Sunday, November 24, 2013
"THE FIFTH ESTATE" (2013) Review
"THE FIFTH ESTATE" (2013) Review
The subject of WikiLeaks has been something of an conundrum for me. I have been aware of the series of news stories about the website and its founder and spokesperson, Julian Assange and Daniel Domscheit-Berg. But I must be honest . . . my thoughts on the whole matter tend to disappear at least a few minutes after hearing or reading about it. So when news of a film about WikiLeaks was announced, I found myself surprised by the online reaction to the news.
"THE FIFTH ESTATE" drew its title from a term that describes a group that operates outside of the society's normal groups, especially one that is considered beyond the restrictions or rules of those others. A "fifth estate" is strongly associated with journalists and media outlets viewed outside of or in opposition to the mainstream media or official press. This term could easily describe WikiLeaks, the Internet website and organization that publishes secret information, news leaks, and classified media from anonymous sources. The movie, which is directed by Bill Condon, is based upon Domscheit-Berg's book "Inside WikiLeaks: My Time with Julian Assange and the World's Most Dangerous Website" and "WikiLeaks: Inside Julian Assange's War on Secrecy" by journalists David Leigh and Luke Harding. Both were published in 2011. The movie follows the association between Assange and Domscheit-Berg, from their 2007 meeting at the Computer Chaos Club in Berlin to their estrangement over the Afghan War Logs. Judging from the movie's source of material, it is easy to see that the story is mainly told from Domscheit-Berg's point of view.
Is it a good movie? Many critics and filmgoers seem to believe otherwise. They directed their negative criticism toward Josh Singer's screenplay and Bill Condon's direction. In fact, many also believe it was a mistake for the movie to be told either from Domscheit-Berg's point of view or those in the U.S. intelligence service. I now feel they were right in regard to the movie's points-of-view. After all Assange proved to be the movie's main topic in the end. I now feel that "THE FIFTH ESTATE" would have benefited from balanced viewpoints of both Domscheit-Berg and Assange. There were a few other aspects of "THE FIFTH ESTATE" I found a little troubling. There were moments when I could not ascertain some of the dialogue. I do not if this was due to the movie theater's sound system or the performances in the film. "THE FIFTH ESTATE" also featured a set - an office space filled with desks - that served as a visual metaphor of the WikiLeaks website. Honestly, I found this so-called metaphor rather irrelevant and ham-fisted.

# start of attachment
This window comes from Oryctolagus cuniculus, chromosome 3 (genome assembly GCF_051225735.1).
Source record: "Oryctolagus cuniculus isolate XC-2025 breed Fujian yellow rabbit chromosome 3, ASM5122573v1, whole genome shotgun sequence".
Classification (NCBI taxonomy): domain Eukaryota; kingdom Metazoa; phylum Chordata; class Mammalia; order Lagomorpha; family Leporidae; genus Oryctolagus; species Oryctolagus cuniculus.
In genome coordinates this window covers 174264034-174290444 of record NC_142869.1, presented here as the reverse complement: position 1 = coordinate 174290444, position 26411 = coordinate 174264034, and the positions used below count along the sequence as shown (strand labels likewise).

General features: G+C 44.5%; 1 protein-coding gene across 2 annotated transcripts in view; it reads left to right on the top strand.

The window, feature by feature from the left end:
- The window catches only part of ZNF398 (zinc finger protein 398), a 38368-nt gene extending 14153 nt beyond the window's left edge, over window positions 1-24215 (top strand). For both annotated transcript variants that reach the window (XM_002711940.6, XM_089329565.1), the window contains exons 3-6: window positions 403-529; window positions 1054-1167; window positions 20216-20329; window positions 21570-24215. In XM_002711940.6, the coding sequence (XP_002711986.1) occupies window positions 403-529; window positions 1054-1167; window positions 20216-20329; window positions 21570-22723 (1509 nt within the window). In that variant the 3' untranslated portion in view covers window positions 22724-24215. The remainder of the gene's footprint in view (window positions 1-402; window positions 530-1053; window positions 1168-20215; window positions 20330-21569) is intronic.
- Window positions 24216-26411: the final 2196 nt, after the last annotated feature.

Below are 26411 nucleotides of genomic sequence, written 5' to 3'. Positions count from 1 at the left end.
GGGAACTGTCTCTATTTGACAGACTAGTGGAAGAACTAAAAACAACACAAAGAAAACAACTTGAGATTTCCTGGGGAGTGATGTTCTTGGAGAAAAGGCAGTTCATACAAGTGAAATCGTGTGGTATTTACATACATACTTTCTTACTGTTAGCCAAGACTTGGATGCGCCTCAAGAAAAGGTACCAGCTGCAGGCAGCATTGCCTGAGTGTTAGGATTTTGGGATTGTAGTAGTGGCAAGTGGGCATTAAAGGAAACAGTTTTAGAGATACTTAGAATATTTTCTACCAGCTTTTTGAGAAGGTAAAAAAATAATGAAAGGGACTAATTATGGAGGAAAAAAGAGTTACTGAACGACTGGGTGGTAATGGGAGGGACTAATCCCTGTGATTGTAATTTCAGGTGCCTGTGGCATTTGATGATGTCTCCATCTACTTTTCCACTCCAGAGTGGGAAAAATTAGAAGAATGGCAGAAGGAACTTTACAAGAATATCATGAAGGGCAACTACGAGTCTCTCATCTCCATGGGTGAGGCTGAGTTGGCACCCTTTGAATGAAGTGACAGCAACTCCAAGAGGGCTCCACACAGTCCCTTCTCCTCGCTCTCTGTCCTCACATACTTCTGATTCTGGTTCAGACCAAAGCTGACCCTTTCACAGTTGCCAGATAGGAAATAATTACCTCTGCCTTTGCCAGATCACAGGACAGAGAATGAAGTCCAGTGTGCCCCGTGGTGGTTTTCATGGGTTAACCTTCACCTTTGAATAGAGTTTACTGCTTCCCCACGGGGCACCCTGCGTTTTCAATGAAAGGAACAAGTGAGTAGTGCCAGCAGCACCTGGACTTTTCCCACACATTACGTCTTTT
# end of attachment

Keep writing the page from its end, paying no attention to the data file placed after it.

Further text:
However, "THE FIFTH ESTATE" had its good points. I thought Bill Condon's direction of the film to be solid and well-paced. He was ably assisted by Tobias Schliessler's sharp cinematography and Virginia Katz's skillful editing. Condon also did an excellent job of injecting suspension in a tale that focused on the Internet. I feel that he and screenwriter Josh Singer were right to include the consequences of the Afghan War Logs exposure in a few sequences featuring a Libyan doctor with political ties named Tarek Haliseh, who served as an informant for U.S. intelligence. Despite the film's failure to focus some of its story from Assange's viewpoint, I must admit that I found the movie's plot very interesting. Thanks to "THE FIFTH ESTATE", I managed to maintain my interest in WikiLeaks a lot longer than ten minutes or less.
I cannot deny that "THE FIFTH ESTATE" greatly benefited from a talented cast. Benedict Cumberbatch gave a very interesting performance as colorful creator of WikiLeaks, Julian Assange. I have no idea if the latter was satisfied with Cumberbatch. And there is a good chance (or not) that the characterization was off. If it was off, then one must place the blame on Singer's screenplay, not Cumberbatch's skillful performance. A less skillful actor could have easily been overshadowed by Cumberbatch's performance. Fortunately, Daniel Brühl was talented enough to make Daniel Domscheit-Berg a fascinating character in his own right - especially in scenes that conveyed the latter's frustrations with the Assange character. A third performance that caught my eye came from David Thewlis, who was equally colorful as British journalist Nick Davies, who covered WikiLeaks' exposure of the Afghan War Logs. I was also impressed by Laura Linney, who did an excellent job in conveying the U.S. intelligence services' anger and frustration toward the WikiLeaks website. The movie also featured solid performances from Stanley Tucci, Alicia Vikander, Dan Stevens, Alexander Siddig, Peter Capaldi, Moritz Bleibtreu and Anthony Mackie. However, I was disappointed by the film's minimum use of Mackie. For someone listed third in the cast, he had a very small role.
Despite the negative reaction to the movie and my belief that it could have included the viewpoint of main character Julian Assange, I still managed to enjoy "THE FIFTH ESTATE". I thought director Bill Condon and screeenwriter Josh Singer did a solid job in creating a credible thriller from a movie about computer online leakage. More importantly, the film benefited from first-rate performances given by a talented cast led by Benedict Cumberbatch and Daniel Brühl.